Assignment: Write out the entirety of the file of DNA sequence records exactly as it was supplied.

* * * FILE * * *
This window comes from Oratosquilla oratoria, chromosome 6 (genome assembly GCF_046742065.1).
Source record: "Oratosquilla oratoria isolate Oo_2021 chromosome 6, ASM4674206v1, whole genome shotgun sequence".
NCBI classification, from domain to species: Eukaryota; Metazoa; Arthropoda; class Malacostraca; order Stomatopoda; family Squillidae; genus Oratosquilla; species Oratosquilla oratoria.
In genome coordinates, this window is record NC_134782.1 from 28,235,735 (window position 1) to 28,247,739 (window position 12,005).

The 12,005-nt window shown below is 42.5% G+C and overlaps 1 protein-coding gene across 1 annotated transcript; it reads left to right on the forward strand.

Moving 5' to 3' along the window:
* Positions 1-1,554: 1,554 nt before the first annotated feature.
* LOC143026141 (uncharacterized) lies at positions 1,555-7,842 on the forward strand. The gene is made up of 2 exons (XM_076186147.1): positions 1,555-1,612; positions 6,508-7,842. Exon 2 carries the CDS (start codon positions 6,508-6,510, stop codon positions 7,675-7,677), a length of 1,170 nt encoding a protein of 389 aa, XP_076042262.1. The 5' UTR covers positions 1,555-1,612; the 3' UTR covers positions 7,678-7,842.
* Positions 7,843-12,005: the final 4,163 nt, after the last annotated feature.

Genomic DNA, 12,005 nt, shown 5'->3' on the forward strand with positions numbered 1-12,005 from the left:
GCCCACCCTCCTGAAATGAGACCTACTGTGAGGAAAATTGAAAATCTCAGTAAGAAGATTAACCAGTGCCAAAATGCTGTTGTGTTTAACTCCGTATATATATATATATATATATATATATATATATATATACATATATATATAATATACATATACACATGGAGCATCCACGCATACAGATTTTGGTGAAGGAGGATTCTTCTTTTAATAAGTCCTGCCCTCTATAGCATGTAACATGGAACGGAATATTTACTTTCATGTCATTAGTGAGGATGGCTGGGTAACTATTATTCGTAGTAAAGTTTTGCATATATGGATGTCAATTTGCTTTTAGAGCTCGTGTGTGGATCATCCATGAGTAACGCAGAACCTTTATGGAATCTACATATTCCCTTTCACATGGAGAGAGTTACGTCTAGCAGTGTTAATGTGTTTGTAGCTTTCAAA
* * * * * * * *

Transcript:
This window comes from Oratosquilla oratoria, chromosome 6 (genome assembly GCF_046742065.1).
Source record: "Oratosquilla oratoria isolate Oo_2021 chromosome 6, ASM4674206v1, whole genome shotgun sequence".
NCBI classification, from domain to species: Eukaryota; Metazoa; Arthropoda; class Malacostraca; order Stomatopoda; family Squillidae; genus Oratosquilla; species Oratosquilla oratoria.
In genome coordinates, this window is record NC_134782.1 from 28,235,735 (window position 1) to 28,247,739 (window position 12,005).

The 12,005-nt window shown below is 42.5% G+C and overlaps 1 protein-coding gene across 1 annotated transcript; it reads left to right on the forward strand.

Moving 5' to 3' along the window:
* Positions 1-1,554: 1,554 nt before the first annotated feature.
* LOC143026141 (uncharacterized) lies at positions 1,555-7,842 on the forward strand. The gene is made up of 2 exons (XM_076186147.1): positions 1,555-1,612; positions 6,508-7,842. Exon 2 carries the CDS (start codon positions 6,508-6,510, stop codon positions 7,675-7,677), a length of 1,170 nt encoding a protein of 389 aa, XP_076042262.1. The 5' UTR covers positions 1,555-1,612; the 3' UTR covers positions 7,678-7,842.
* Positions 7,843-12,005: the final 4,163 nt, after the last annotated feature.

Genomic DNA, 12,005 nt, shown 5'->3' on the forward strand with positions numbered 1-12,005 from the left:
GCCCACCCTCCTGAAATGAGACCTACTGTGAGGAAAATTGAAAATCTCAGTAAGAAGATTAACCAGTGCCAAAATGCTGTTGTGTTTAACTCCGTATATATATATATATATATATATATATATATATATATACATATATATATAATATACATATACACATGGAGCATCCACGCATACAGATTTTGGTGAAGGAGGATTCTTCTTTTAATAAGTCCTGCCCTCTATAGCATGTAACATGGAACGGAATATTTACTTTCATGTCATTAGTGAGGATGGCTGGGTAACTATTATTCGTAGTAAAGTTTTGCATATATGGATGTCAATTTGCTTTTAGAGCTCGTGTGTGGATCATCCATGAGTAACGCAGAACCTTTATGGAATCTACATATTCCCTTTCACATGGAGAGAGTTACGTCTAGCAGTGTTAATGTGTTTGTAGCTTTCAAA